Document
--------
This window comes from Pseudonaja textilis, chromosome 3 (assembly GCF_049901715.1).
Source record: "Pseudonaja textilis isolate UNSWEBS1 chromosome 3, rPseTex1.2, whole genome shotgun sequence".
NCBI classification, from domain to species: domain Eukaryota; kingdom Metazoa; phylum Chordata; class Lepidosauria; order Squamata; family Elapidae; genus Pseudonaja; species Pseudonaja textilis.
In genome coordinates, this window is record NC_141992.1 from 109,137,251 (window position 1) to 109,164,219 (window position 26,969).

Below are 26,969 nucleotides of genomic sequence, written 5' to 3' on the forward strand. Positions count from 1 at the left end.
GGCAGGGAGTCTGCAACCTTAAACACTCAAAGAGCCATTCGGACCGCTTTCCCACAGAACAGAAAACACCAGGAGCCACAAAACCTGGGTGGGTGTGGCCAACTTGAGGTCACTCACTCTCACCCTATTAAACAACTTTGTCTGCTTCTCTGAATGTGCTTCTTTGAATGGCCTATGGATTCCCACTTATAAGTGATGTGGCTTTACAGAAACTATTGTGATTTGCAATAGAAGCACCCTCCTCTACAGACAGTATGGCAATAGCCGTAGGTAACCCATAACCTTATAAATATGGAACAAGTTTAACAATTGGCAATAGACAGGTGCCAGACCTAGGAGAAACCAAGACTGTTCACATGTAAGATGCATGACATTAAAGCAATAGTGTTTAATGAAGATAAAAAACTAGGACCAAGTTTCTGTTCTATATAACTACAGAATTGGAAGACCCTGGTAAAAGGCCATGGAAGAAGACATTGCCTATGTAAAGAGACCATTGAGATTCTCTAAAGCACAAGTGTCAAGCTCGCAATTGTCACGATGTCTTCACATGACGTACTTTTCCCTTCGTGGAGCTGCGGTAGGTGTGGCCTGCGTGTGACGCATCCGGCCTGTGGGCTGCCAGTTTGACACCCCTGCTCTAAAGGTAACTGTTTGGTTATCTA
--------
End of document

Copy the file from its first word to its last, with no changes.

This window comes from Pseudonaja textilis, chromosome 3 (assembly GCF_049901715.1).
Source record: "Pseudonaja textilis isolate UNSWEBS1 chromosome 3, rPseTex1.2, whole genome shotgun sequence".
NCBI classification, from domain to species: domain Eukaryota; kingdom Metazoa; phylum Chordata; class Lepidosauria; order Squamata; family Elapidae; genus Pseudonaja; species Pseudonaja textilis.
In genome coordinates, this window is record NC_141992.1 from 109,137,251 (window position 1) to 109,164,219 (window position 26,969).

Below are 26,969 nucleotides of genomic sequence, written 5' to 3' on the forward strand. Positions count from 1 at the left end.
GGCAGGGAGTCTGCAACCTTAAACACTCAAAGAGCCATTCGGACCGCTTTCCCACAGAACAGAAAACACCAGGAGCCACAAAACCTGGGTGGGTGTGGCCAACTTGAGGTCACTCACTCTCACCCTATTAAACAACTTTGTCTGCTTCTCTGAATGTGCTTCTTTGAATGGCCTATGGATTCCCACTTATAAGTGATGTGGCTTTACAGAAACTATTGTGATTTGCAATAGAAGCACCCTCCTCTACAGACAGTATGGCAATAGCCGTAGGTAACCCATAACCTTATAAATATGGAACAAGTTTAACAATTGGCAATAGACAGGTGCCAGACCTAGGAGAAACCAAGACTGTTCACATGTAAGATGCATGACATTAAAGCAATAGTGTTTAATGAAGATAAAAAACTAGGACCAAGTTTCTGTTCTATATAACTACAGAATTGGAAGACCCTGGTAAAAGGCCATGGAAGAAGACATTGCCTATGTAAAGAGACCATTGAGATTCTCTAAAGCACAAGTGTCAAGCTCGCAATTGTCACGATGTCTTCACATGACGTACTTTTCCCTTCGTGGAGCTGCGGTAGGTGTGGCCTGCGTGTGACGCATCCGGCCTGTGGGCTGCCAGTTTGACACCCCTGCTCTAAAGGTAACTGTTTGGTTATCTA